Volume 567, July 2014
|Number of page(s)||17|
|Section||Cosmology (including clusters of galaxies)|
|Published online||10 July 2014|
Mass and redshift ranges for the application of the individual correction functions of the parameter bias in case of known cluster redshift.
Parameters of the correction funtion for the simulation with known redshift.
Parameters of the correction funtions for the biases in the temperature and the redshift when the cluster redshift itself is unavailable. For these simulations these biases are independent of the cluster mass.
Within this section we state the estimated correction functions for the parameter bias and describe for which mass and redshift ranges these corrections apply (Tables A.1–A.3). As the parameter biases are independent of the cluster mass for the simulations with unknown redshift, the correction function covers the entire simulated redshift space in these cases. The functions are expressed by Eq. (9) with the variables A and B and present an approximated estimate for the bias correction.
In addition to the comparison of the number of clusters for the scaling relations by Reichert et al. (2011) and Vikhlinin et al. (2009a), we performed a thorough analysis of the distribution of galaxy clusters with mass and redshift for these two relations. For both relations a cosmology of Ωm = 0.3, ΩΛ = 0,7, h = 0.7 and σ8 = 0.795 is assumed. The distribution are presented for three different minimum numbers of detected photons ηmin = 50, 500 and 1500 (Figs. B.1 and B.2). Even though sources with as little as 50 photon counts are assumed to be identified as galaxy clusters, a larger number of counts improves the precision and the accuracy of the reduced cluster properties. The simulation of these distributions follows the analogous setup as described in Sect. 4.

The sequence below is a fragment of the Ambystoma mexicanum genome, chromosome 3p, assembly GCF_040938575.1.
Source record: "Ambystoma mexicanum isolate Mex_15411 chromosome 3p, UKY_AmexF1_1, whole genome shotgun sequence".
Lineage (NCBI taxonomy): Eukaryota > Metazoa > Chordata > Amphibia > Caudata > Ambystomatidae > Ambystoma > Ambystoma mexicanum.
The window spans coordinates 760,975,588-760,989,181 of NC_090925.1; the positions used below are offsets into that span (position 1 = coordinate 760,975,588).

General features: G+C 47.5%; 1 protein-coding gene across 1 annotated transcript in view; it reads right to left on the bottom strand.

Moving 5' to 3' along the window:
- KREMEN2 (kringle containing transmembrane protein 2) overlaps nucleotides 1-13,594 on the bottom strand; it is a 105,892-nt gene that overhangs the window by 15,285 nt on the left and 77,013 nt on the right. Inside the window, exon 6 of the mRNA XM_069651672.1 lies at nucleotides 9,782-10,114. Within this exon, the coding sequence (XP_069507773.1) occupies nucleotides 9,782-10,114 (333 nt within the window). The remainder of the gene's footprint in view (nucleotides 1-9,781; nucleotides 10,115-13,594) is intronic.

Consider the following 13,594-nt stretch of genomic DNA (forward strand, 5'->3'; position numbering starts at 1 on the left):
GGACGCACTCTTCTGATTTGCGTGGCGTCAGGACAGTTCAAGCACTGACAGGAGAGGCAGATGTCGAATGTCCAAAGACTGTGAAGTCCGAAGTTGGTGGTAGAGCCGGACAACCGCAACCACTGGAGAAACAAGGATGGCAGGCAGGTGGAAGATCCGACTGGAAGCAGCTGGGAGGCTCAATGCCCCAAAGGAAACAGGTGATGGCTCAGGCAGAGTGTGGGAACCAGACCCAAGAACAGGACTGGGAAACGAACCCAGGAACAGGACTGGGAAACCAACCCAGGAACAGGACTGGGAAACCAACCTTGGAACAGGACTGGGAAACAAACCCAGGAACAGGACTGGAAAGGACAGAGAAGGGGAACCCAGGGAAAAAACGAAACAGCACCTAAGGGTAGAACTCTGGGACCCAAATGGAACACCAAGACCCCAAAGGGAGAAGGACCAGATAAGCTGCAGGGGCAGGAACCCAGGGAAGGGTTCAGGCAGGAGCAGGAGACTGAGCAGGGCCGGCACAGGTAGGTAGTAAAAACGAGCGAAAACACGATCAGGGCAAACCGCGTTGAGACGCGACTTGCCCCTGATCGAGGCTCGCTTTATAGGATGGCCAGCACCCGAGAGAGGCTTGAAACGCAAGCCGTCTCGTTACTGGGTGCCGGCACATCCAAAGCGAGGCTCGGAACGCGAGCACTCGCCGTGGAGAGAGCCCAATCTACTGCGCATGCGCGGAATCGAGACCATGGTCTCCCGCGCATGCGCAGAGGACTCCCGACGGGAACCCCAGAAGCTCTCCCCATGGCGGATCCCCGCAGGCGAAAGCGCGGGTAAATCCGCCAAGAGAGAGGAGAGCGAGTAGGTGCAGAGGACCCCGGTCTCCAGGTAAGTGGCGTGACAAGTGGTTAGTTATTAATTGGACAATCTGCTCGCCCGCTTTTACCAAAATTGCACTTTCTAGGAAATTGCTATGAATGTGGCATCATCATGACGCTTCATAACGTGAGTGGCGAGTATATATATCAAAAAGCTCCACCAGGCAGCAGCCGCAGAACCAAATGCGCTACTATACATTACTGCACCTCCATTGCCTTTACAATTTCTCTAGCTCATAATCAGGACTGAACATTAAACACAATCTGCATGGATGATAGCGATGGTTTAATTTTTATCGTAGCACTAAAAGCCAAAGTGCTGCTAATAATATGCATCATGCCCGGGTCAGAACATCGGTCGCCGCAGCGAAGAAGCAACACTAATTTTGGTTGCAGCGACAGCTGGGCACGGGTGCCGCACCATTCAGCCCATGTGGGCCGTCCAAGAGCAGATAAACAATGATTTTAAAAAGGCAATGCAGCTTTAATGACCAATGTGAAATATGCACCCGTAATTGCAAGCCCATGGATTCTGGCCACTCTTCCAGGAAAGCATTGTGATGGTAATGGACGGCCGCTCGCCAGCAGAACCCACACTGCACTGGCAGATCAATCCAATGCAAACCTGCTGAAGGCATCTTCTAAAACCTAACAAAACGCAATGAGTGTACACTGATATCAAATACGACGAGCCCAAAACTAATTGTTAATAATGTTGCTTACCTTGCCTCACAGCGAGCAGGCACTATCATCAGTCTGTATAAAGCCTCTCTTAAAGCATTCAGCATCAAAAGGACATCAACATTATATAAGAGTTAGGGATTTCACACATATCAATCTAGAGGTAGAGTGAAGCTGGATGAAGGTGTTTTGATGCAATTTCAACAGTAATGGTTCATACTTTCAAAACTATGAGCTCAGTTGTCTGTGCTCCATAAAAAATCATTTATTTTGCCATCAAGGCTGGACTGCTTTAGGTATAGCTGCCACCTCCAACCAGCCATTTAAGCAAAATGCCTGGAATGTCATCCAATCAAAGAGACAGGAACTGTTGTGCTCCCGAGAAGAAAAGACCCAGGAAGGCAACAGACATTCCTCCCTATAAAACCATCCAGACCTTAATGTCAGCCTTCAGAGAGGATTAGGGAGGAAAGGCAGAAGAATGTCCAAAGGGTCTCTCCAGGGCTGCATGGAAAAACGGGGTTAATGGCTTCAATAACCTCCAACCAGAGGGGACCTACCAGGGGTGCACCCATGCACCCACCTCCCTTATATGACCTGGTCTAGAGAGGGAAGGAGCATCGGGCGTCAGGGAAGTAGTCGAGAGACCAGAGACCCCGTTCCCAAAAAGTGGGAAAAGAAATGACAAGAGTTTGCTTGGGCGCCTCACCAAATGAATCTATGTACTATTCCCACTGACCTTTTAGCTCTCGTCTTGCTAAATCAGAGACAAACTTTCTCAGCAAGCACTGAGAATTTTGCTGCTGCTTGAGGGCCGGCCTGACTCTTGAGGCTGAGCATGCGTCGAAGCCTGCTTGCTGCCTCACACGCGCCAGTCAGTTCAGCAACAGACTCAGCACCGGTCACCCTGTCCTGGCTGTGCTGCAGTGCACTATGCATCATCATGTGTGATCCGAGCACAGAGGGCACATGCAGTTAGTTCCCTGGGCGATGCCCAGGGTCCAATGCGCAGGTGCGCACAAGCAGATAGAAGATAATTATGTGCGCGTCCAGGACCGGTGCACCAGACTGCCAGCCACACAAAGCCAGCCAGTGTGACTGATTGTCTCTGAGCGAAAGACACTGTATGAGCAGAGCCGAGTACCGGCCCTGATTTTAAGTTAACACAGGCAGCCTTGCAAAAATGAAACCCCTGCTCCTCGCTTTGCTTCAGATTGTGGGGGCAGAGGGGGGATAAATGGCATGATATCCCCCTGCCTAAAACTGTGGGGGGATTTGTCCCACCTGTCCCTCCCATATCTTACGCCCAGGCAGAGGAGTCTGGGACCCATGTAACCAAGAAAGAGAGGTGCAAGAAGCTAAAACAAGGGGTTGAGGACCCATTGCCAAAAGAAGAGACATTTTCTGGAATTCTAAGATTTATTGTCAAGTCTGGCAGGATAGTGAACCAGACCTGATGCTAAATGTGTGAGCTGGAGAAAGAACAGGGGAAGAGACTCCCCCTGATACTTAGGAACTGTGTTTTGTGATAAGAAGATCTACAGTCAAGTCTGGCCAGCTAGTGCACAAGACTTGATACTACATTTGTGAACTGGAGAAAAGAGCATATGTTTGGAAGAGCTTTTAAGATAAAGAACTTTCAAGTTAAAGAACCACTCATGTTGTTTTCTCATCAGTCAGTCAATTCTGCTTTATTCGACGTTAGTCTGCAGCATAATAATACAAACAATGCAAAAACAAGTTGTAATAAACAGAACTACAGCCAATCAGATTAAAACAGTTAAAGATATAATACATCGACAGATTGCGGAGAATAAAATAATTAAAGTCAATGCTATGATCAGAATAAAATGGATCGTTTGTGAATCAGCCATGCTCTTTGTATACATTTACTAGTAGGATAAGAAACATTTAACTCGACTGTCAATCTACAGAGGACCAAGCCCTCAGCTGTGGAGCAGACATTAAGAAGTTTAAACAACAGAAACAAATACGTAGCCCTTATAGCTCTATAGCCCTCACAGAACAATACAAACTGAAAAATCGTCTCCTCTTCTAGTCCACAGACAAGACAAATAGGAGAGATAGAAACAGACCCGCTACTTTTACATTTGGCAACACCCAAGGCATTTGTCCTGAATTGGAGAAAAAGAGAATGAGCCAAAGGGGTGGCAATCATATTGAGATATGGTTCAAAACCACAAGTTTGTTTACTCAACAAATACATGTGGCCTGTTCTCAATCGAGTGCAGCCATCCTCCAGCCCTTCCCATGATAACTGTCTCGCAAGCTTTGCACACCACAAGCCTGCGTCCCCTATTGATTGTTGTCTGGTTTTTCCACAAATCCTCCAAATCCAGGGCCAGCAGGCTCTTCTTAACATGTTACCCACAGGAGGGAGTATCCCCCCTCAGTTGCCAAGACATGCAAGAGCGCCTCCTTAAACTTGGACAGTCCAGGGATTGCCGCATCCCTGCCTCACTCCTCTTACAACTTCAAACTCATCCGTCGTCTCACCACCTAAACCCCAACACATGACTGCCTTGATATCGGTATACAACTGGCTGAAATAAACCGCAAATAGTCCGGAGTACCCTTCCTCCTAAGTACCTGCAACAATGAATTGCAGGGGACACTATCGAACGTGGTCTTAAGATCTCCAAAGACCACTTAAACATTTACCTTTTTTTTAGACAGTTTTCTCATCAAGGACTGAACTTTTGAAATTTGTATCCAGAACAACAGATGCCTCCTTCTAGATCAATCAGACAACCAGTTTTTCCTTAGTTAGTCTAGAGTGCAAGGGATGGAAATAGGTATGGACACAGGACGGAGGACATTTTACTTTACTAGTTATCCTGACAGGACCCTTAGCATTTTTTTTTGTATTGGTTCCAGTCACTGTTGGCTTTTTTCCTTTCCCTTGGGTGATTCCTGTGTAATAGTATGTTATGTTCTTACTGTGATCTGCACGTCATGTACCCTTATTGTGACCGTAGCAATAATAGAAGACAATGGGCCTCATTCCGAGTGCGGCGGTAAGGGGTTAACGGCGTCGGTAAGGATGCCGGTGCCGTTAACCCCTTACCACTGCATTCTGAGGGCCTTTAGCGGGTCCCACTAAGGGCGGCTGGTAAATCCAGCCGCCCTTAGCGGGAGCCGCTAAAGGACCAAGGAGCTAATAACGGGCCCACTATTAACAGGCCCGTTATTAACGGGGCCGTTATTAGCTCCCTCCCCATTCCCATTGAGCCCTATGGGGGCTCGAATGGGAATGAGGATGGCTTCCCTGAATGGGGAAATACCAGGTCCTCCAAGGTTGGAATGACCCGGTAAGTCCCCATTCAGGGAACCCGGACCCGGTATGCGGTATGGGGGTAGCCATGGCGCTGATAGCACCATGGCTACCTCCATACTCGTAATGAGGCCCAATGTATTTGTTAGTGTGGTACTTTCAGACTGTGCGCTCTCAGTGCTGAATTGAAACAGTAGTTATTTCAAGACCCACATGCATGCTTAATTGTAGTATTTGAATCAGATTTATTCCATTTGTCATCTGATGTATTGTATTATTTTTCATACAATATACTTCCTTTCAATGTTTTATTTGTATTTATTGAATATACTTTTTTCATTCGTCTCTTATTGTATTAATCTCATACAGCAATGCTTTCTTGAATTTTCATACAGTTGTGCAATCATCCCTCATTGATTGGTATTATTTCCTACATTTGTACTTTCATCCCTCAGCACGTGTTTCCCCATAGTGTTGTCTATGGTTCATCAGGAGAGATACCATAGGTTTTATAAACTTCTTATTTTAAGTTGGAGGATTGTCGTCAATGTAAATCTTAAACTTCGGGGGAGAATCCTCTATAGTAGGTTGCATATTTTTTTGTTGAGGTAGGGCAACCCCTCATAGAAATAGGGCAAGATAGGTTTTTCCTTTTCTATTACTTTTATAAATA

With an increasing value for ηmin, the total number of detected clusters declines significantly as the distribution of clusters becomes shallower and the low and intermediate mass clusters are no longer detected at the high redshifts. According to this, the total number of detected clusters decreases from 113 400 for ηmin = 50 to 11 000 for ηmin = 500 and to 3000 for ηmin = 1500. At the same time, the maximum of the distribution shifts to lower redshift values z< 0.3. In comparison, both scaling relations yield the same position of the maximum of the distribution, where the distribution based on the scaling relation by Reichert et al. (2011) displays a broader peak. This development results in a total number of clusters, which is 15–20% above the value for the study of the scaling relation by Vikhlinin et al. (2009a) with a total number of cluster of 103 700 for ηmin = 50, 8900 for ηmin = 500 and 2300 for ηmin = 1500.
This analysis emphasises the strong dependence of the distribution of clusters and of the total number of detected clusters on the applied scaling relations and the defined minimum number of photons ηmin.
Distribution of galaxy clusters with mass and redshift for three different photon detection minimums ηmin = 50, 500 and 1500 from top to bottom for the scaling relation by Reichert et al. (2011). All plots are generated for a lower mass cut of M = 5 × 1013/h100 M⊙ with h100 = 0.7. The colour indicates the number of detected clusters in the individual bins in units of log 10, where the cluster mass is considered in units of log (M/M⊙). The total number of detected clusters reads from top to bottom Ncluster = 113 400, 11 000 and 3000.
|Open with DEXTER|
Distribution of galaxy clusters with mass and redshift for three different photon detection minimums ηmin = 50,500 and 1500, when applying the scaling relations by (Vikhlinin et al. 2009a). All plots are generated for a lower mass cut of M = 5 × 1013/h100 M⊙ with h100 = 0.70, where the labeling is equivalent to Fig. B.1. The total number of detected clusters reads from top to bottom Ncluster = 103 700, 8900 and 2300.
|Open with DEXTER|
© ESO, 2014
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